Also… don't rely on a rental appraisal from a selling agent unless it comes from their property management department. Also do your own research as to whether that rental matches up to what is achievable, then work with the most conservative figure. If the agent says $420-$460 per week and similar properties in the area are $400-$420 per week – base yourself on achieving $400. That way anything higher is a bonus.GCLMember@gclJoin Date: 2012Post Count: 3
Appoint a valuer for @ $500 to give you a straight answer. Ask for market commentary too. Probably the best $500 you can spend.Brian PobjeParticipant@brian-pobjeJoin Date: 2012Post Count: 21
If the property was worth 470k in 07, then 390k in dec 11, then 360k in may12.
Wouldnt that say something about how good an investment this might be.CatalystParticipant@catalystJoin Date: 2008Post Count: 1,404Tracey B wrote:When purchasing I always ask myself: Will this purchase take me closer to my goal or further away?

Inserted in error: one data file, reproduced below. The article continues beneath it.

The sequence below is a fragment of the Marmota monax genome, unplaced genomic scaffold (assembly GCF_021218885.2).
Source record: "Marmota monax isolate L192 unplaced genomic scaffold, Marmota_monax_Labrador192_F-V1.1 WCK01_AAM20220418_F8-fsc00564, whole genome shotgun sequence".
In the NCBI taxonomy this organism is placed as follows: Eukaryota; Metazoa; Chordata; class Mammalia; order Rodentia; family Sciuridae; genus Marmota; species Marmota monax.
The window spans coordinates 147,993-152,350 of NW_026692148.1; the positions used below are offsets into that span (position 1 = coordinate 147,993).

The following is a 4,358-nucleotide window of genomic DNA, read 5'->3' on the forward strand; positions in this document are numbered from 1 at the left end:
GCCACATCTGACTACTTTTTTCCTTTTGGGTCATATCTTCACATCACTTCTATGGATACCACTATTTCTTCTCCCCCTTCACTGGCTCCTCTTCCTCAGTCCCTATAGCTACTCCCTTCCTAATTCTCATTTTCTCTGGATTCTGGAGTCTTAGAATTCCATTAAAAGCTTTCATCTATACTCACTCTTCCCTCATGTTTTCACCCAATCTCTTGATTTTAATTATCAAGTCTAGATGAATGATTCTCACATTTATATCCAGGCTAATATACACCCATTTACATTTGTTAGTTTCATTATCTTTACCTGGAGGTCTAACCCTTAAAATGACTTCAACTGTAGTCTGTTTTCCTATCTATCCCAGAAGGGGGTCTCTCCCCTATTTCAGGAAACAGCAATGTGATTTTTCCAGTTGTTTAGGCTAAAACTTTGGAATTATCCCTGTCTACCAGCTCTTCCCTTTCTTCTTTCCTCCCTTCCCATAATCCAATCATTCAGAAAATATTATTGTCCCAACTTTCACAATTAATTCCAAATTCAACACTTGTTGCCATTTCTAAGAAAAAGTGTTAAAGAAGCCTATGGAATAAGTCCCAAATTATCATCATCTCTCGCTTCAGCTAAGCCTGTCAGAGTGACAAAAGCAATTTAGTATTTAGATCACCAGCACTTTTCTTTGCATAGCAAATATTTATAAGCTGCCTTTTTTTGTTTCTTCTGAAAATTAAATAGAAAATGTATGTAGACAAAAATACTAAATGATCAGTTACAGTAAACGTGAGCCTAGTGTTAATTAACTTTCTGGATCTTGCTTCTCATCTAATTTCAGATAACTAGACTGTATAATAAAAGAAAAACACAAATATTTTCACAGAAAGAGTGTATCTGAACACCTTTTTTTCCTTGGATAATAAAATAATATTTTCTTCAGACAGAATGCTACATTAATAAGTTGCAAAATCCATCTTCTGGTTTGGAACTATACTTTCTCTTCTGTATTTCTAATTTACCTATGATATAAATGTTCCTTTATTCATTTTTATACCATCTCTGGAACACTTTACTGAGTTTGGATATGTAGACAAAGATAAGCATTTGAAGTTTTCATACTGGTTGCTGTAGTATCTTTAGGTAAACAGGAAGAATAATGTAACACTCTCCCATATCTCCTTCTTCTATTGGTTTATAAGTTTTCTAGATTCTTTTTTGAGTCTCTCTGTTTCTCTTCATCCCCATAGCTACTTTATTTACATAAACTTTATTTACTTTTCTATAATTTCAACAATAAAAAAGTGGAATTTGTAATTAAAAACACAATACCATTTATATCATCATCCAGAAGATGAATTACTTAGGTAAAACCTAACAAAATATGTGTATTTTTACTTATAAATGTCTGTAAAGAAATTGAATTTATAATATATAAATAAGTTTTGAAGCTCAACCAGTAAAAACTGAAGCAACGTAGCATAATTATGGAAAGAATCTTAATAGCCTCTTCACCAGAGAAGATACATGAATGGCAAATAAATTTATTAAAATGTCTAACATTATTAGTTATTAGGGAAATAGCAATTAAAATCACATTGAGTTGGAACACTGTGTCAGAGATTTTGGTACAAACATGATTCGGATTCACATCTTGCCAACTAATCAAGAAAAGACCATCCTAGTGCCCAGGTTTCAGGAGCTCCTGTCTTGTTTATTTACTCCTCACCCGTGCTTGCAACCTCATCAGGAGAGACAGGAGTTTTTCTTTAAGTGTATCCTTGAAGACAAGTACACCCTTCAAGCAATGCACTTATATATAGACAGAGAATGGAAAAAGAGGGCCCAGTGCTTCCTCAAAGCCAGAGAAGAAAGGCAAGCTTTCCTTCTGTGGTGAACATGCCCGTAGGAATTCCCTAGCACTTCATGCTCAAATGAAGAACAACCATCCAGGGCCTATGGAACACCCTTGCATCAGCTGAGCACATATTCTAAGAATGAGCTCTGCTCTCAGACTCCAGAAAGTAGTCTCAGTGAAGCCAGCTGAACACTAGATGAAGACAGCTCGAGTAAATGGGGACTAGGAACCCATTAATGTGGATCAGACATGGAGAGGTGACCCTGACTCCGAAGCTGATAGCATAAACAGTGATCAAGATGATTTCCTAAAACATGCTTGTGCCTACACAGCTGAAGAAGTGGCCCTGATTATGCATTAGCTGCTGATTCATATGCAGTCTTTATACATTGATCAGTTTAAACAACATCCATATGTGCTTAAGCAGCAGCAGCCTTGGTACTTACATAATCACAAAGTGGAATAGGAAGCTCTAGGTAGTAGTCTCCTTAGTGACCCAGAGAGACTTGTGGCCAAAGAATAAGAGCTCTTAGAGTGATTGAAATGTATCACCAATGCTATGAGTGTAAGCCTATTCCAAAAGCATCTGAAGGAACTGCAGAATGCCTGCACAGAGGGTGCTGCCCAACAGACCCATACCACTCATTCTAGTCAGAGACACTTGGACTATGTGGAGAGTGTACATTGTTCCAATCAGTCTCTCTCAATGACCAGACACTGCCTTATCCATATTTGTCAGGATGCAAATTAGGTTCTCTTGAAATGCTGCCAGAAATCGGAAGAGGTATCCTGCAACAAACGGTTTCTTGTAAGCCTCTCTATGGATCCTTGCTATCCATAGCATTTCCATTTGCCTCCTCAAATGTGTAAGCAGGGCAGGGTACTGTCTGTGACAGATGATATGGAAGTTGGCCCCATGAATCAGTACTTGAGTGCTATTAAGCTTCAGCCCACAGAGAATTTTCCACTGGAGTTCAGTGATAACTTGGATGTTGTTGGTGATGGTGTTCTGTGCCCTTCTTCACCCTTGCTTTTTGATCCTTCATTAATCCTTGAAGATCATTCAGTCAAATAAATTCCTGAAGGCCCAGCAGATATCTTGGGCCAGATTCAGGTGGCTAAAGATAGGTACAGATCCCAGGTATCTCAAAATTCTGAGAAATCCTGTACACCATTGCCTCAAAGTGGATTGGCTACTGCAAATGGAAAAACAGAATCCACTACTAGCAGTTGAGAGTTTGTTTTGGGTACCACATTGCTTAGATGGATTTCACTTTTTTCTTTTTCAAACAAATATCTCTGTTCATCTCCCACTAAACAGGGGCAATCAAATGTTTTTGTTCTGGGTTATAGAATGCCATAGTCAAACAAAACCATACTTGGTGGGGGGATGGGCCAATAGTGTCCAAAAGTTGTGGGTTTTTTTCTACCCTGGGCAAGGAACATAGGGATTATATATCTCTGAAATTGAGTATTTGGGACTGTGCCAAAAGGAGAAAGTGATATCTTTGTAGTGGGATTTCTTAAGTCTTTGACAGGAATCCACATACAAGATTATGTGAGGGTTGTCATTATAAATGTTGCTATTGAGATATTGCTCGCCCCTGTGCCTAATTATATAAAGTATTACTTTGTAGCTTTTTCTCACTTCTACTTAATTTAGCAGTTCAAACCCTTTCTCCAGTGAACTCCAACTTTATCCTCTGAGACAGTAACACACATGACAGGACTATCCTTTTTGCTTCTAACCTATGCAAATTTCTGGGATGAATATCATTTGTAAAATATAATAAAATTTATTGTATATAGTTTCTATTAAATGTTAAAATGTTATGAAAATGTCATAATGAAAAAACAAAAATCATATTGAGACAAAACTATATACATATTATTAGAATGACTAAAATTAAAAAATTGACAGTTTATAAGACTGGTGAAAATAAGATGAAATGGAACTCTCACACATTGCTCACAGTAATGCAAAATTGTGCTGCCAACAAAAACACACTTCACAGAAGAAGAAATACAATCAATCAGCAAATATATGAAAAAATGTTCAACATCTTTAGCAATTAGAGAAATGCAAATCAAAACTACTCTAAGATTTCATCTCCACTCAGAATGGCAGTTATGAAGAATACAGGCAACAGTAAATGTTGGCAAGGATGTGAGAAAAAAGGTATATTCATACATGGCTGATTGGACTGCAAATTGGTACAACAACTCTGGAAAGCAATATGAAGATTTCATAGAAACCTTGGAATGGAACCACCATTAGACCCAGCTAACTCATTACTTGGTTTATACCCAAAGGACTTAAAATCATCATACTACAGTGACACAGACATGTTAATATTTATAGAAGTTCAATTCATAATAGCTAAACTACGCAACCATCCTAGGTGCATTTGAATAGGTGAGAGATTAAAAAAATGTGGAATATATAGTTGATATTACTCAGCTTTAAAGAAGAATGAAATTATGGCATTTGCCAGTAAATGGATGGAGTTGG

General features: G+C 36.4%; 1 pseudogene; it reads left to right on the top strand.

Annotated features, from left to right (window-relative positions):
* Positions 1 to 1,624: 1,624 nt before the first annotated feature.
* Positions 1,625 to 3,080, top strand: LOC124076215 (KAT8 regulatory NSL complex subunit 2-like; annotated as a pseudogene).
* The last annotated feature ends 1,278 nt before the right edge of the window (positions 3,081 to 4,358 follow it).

Good point Tracey. I'm the same. Unfortunately when people start out they do not have clear goals as to exactly what they do want to achieve and by when.
I know I bought my first property because I thought it was a good idea. I didn't even think about the cash flow. Luckily it worked out well (start of a boom).
There are so many ways to maker money (and lose it) in property you need to sit down and make a goal with a specific target and date. It may not turn out to be very accurate but at least you have a target.
Read my sig below.BennyteeParticipant@ten_burnerJoin Date: 2006Post Count: 243
Im living in Hobart as well, from the figures you have given us assuming a 10% deposit was used you would be Negatively geared, therefore you must have a capital gain potential to offset the cash-flow loss or its a loss making venture and I research the market down here a lot and I think the there is a better chance of property going down than up atm in Hobart.
in reference to what Kristin said the reason vacancy rates have been going up is people who had their houses on the market for 100 days plus are taking them off the market and renting them out instead hence why the vacancy rate is going up.